“Dean won’t directly be hitting any more islands for several days,” [hurricane specialist Hugh] Cobb said. “The next island in its crosshairs is going to be Jamaica. Puerto Rico and Haiti will also see high winds and rains, but won’t be hit.”

Dean is expected to intensify to Category 4 level on the five-step Saffir-Simpson scale by the time it crosses the Yucatan Peninsula on Aug. 20 or 21, forecasters predict. Dean is on a path to be in the Gulf of Mexico by Aug. 22 at Category 4 strength or higher.

“I wouldn’t rule out Dean could hit the Texas Coast as a Category 5,” said Cobb. “It’s still a long ways out to predict, but given the ocean’s warmer waters and low wind shear, conditions are ideal for it to strengthen.”

Let’s hope it dissipates instead.

Nice We’re Having Weather

Thursday, August 16th, 2007

I had an email this morning from blogger pal Joe of Bessemer Opinions.  He’s in Jamaica with a group from UAB studying community-based approaches to public health, and he and his fellow students now find themselves in the path of Hurricane Dean.


For those like me who aren’t completely sure of your Caribbean geography, I’ll point out that Jamaica is the small island, just below Cuba, that’s smack in the middle of the purple on the map above.  Joe says they’re staying in a concrete building away from the coast, and he’s not worried at this point.  I say send good thoughts their way.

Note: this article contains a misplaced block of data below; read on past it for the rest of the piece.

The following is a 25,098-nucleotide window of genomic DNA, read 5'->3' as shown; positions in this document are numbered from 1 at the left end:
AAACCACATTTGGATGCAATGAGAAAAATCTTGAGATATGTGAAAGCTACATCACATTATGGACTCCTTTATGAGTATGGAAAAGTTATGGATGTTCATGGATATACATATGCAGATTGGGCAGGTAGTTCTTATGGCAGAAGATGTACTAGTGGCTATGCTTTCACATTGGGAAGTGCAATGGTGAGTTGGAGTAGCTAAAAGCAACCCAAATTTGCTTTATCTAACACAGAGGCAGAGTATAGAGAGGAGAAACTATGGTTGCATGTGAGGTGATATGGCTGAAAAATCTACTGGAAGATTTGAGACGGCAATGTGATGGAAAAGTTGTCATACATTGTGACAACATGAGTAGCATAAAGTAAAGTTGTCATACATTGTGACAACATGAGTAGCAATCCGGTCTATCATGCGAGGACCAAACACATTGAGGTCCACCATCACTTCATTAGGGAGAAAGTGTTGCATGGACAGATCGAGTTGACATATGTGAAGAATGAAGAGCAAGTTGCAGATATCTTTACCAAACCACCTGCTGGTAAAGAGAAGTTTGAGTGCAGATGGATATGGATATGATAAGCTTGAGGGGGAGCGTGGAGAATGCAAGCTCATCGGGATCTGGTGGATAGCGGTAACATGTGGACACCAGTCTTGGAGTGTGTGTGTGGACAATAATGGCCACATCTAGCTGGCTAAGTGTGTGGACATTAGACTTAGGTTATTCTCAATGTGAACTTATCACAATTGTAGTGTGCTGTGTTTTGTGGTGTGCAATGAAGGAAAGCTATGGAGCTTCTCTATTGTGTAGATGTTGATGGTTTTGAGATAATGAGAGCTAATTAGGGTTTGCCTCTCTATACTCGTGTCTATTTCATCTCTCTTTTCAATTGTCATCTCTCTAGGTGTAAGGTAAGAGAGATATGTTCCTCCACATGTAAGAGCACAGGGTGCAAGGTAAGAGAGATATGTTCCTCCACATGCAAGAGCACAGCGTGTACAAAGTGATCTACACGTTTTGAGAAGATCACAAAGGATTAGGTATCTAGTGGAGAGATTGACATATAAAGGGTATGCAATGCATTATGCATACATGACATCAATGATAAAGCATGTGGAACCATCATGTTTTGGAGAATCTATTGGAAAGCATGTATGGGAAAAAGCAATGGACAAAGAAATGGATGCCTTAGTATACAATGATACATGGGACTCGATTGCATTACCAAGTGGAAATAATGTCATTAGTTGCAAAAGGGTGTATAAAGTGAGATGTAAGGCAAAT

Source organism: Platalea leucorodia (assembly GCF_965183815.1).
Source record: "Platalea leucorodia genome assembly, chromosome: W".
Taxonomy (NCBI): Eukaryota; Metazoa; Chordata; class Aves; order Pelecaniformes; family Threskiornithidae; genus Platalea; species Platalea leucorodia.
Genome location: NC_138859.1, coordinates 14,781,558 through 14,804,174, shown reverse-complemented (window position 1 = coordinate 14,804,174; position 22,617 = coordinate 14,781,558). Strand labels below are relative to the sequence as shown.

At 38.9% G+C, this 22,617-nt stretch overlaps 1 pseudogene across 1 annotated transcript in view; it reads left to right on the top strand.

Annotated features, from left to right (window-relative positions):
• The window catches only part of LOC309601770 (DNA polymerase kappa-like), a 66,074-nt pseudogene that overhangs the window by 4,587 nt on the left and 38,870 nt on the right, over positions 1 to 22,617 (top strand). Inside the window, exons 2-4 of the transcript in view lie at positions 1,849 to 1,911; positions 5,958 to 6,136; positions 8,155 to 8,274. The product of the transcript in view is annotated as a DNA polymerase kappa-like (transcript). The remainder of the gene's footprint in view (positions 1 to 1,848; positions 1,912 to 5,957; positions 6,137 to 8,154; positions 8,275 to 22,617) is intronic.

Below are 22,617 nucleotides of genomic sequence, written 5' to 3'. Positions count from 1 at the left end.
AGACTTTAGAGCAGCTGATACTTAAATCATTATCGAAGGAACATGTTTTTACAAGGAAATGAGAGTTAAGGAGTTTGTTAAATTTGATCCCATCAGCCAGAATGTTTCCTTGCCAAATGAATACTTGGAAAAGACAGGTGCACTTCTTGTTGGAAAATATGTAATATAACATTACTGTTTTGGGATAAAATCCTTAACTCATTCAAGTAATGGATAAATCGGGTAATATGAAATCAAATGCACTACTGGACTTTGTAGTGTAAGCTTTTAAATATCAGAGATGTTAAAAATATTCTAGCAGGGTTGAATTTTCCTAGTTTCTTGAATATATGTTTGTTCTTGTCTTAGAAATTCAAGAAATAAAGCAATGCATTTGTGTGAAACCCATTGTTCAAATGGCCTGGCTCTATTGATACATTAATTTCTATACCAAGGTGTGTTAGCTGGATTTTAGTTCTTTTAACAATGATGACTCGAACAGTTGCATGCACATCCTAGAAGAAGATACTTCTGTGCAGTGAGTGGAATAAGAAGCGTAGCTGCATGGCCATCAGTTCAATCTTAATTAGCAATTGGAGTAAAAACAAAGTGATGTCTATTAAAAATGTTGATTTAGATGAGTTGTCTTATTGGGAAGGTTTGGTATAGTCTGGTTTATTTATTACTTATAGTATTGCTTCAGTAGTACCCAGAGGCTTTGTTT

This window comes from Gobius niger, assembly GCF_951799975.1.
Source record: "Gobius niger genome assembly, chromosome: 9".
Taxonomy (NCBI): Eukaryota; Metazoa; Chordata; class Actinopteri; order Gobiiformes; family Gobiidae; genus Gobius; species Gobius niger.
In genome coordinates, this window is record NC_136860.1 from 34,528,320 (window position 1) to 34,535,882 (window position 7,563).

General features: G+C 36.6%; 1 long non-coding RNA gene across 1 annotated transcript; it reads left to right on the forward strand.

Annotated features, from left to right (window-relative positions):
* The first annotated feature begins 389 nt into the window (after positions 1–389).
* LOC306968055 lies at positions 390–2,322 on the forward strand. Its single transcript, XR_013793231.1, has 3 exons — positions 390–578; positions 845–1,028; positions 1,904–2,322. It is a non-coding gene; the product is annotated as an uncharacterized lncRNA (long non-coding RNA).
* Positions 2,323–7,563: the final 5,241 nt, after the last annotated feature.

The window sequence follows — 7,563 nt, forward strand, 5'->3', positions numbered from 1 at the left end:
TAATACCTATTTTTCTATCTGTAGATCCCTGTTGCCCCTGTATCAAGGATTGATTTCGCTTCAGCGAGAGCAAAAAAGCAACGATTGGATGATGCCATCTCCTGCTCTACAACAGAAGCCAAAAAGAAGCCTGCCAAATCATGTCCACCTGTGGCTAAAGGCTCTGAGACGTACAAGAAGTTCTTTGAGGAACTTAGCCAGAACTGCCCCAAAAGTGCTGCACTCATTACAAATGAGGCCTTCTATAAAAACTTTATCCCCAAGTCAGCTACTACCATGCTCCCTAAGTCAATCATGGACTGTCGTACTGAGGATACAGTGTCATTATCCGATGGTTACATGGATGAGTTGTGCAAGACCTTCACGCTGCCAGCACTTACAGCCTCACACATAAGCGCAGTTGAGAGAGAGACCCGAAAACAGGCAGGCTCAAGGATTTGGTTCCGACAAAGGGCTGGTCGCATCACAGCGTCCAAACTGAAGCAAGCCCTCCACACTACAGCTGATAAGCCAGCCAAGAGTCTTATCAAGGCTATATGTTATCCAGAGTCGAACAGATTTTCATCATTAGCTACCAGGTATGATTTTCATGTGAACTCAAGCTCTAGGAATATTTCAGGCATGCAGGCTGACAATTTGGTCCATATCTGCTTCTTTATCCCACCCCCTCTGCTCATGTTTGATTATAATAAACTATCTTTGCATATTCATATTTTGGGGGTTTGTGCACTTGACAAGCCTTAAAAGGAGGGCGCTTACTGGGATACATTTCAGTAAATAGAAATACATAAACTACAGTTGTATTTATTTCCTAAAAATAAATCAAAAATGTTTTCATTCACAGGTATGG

Meanwhile, tropical depression Erin made landfall near Corpus Christi, Texas, this morning, dumping even more rain on the already saturated state.  Fortunately, the storm has weakened to the point that forecasters don’t expect wind damage.  Unfortunately, they still expect storm surge and flash floods.

And here in Alabama, we remain in the midst of record-melting heat.  Yesterday’s high of 105° exceeded by four degrees the previous record for the day, and it extended our streak of 100°+ days to nine.  It was also the hottest day since 1980.  Perhaps it’s time to rethink starting school in mid-August, but my brain is too mushy at this point.